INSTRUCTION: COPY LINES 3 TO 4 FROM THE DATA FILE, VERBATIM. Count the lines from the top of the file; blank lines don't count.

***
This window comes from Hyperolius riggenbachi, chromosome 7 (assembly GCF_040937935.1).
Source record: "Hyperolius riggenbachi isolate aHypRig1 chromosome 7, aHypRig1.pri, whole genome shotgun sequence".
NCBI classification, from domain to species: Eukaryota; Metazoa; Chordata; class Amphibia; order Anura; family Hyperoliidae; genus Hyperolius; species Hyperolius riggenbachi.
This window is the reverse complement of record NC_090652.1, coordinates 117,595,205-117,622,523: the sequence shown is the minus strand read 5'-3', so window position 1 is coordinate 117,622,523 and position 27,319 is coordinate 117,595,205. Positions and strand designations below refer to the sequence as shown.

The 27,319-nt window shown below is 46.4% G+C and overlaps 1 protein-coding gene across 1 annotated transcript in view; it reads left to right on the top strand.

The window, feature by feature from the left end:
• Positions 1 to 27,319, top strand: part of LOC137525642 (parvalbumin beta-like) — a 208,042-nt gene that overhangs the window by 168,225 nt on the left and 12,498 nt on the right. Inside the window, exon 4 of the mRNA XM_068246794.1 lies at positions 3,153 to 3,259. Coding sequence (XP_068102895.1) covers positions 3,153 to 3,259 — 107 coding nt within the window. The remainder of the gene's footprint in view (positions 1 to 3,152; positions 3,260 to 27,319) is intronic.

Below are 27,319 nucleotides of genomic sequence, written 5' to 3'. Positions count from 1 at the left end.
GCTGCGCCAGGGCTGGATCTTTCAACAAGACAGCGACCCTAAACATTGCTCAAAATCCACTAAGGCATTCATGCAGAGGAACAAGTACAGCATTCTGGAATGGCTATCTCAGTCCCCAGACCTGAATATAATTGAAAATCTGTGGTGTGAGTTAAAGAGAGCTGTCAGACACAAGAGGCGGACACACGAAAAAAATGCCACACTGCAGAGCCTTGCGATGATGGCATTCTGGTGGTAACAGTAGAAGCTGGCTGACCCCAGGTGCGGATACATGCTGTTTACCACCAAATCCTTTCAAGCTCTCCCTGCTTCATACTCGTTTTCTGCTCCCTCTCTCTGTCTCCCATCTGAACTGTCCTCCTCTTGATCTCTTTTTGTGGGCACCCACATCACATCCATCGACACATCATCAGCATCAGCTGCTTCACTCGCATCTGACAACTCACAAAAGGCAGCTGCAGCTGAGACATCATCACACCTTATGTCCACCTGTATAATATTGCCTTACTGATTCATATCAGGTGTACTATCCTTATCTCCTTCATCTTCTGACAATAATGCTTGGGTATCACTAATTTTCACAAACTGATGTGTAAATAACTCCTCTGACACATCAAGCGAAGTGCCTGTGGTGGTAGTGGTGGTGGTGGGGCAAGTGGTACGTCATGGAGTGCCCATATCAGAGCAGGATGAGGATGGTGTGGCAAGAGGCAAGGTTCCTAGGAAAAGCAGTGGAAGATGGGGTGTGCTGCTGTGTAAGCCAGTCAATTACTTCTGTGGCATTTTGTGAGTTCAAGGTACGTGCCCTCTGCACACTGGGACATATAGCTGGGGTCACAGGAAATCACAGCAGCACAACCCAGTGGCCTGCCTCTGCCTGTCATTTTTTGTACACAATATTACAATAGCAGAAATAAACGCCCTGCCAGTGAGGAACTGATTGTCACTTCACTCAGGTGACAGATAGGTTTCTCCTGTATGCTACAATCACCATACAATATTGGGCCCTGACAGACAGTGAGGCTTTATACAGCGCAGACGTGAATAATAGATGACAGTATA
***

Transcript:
NCBI classification, from domain to species: Eukaryota; Metazoa; Chordata; class Amphibia; order Anura; family Hyperoliidae; genus Hyperolius; species Hyperolius riggenbachi.
This window is the reverse complement of record NC_090652.1, coordinates 117,595,205-117,622,523: the sequence shown is the minus strand read 5'-3', so window position 1 is coordinate 117,622,523 and position 27,319 is coordinate 117,595,205. Positions and strand designations below refer to the sequence as shown.